Two birds with one stone: doing metabolomics with your proteomics kit.
Fischer R., Bowness P., Kessler BM.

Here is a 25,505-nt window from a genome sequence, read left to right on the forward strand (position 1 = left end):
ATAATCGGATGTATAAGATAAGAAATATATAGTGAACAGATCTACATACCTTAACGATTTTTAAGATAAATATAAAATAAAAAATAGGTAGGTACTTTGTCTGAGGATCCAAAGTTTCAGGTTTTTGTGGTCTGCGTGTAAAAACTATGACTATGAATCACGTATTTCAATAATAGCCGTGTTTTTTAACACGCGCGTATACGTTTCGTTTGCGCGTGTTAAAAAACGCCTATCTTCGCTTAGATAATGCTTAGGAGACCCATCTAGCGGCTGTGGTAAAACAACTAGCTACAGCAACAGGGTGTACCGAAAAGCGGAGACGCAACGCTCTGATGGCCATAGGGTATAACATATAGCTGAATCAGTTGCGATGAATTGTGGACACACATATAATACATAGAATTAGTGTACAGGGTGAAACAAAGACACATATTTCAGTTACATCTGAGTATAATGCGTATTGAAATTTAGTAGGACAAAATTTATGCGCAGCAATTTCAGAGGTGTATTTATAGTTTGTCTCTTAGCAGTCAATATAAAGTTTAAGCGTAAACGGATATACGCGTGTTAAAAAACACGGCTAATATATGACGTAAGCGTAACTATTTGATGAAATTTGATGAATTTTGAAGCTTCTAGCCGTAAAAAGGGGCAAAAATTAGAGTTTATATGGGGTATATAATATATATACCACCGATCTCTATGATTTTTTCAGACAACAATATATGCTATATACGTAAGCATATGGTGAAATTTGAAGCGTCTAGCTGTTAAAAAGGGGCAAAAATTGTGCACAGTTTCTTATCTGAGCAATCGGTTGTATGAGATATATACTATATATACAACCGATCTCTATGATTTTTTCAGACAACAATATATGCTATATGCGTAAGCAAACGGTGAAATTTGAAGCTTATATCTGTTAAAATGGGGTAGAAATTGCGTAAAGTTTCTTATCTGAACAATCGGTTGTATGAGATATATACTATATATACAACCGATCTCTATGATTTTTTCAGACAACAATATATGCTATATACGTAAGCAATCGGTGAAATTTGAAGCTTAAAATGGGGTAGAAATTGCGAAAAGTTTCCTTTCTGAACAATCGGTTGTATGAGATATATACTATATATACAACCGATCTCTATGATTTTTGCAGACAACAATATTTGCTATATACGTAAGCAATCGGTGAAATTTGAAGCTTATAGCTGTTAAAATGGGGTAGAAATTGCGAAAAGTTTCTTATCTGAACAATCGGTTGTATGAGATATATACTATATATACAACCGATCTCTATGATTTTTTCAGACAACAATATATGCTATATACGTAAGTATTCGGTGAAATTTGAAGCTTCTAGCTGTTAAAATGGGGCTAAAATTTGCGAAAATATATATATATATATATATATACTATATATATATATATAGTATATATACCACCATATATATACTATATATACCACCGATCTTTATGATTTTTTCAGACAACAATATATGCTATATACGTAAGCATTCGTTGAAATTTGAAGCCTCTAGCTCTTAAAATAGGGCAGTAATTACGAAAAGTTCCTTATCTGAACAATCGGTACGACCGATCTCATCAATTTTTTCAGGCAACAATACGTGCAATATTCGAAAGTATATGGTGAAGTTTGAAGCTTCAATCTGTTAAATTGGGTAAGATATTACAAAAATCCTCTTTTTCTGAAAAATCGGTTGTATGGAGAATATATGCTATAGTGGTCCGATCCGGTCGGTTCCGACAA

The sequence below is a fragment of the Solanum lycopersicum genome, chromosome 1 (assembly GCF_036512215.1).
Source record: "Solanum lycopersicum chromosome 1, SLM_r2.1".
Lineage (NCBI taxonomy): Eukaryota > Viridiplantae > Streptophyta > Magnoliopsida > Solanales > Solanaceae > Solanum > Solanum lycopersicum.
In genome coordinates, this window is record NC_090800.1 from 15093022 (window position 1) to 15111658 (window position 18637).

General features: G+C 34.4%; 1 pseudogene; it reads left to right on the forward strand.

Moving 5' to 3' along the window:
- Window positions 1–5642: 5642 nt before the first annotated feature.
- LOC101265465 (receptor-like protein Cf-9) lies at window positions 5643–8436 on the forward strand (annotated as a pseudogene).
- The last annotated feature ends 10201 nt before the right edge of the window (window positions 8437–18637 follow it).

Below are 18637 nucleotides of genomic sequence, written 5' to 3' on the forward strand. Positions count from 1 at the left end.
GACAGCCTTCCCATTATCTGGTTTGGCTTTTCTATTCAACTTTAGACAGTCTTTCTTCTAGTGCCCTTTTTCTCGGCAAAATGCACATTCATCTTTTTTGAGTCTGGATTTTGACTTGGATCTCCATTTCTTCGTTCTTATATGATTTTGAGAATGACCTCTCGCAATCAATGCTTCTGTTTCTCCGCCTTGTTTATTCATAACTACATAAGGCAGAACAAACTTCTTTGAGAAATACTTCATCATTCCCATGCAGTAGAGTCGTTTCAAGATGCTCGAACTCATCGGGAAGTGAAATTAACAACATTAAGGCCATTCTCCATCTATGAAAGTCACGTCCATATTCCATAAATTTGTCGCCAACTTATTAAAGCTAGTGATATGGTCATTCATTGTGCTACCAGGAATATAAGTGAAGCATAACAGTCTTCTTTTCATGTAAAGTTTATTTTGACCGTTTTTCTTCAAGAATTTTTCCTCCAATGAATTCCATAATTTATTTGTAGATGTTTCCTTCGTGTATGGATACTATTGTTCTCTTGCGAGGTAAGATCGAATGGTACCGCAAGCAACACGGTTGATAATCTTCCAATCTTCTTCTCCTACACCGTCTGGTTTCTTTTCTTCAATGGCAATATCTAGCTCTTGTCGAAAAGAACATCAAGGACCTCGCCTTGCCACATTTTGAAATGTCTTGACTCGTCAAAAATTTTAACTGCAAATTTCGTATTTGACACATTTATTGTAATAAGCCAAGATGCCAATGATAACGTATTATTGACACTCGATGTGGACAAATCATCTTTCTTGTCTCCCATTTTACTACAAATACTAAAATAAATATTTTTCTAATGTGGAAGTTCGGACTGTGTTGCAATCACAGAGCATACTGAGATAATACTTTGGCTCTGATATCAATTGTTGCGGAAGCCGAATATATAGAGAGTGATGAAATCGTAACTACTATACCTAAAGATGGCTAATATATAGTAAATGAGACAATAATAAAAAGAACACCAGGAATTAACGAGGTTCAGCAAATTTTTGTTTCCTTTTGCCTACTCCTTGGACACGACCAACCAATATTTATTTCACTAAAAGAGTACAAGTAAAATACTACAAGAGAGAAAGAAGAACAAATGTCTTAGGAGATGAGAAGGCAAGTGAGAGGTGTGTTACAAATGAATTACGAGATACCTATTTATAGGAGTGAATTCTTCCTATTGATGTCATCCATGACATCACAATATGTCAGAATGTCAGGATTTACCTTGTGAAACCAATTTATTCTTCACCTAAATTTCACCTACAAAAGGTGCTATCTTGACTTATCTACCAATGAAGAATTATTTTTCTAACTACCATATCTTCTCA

Proteomic research facilities and laboratories are facing increasing demands for the integration of biological data from multiple '-OMICS' approaches. The aim to fully understand biological processes requires the integrated study of genomes, proteomes and metabolomes. While genomic and proteomic workflows are different, the study of the metabolome overlaps significantly with the latter, both in instrumentation and methodology. However, chemical diversity complicates an easy and direct access to the metabolome by mass spectrometry (MS). The present review provides an introduction into metabolomics workflows from the viewpoint of proteomic researchers. We compare the physicochemical properties of proteins and peptides with metabolites/small molecules to establish principle differences between these analyte classes based on human data. We highlight the implications this may have on sample preparation, separation, ionisation, detection and data analysis. We argue that a typical proteomic workflow (nLC-MS) can be exploited for the detection of a number of aliphatic and aromatic metabolites, including fatty acids, lipids, prostaglandins, di/tripeptides, steroids and vitamins, thereby providing a straightforward entry point for metabolomics-based studies. Limitations and requirements are discussed as well as extensions to the LC-MS workflow to expand the range of detectable molecular classes without investing in dedicated instrumentation such as GC-MS, CE-MS or NMR.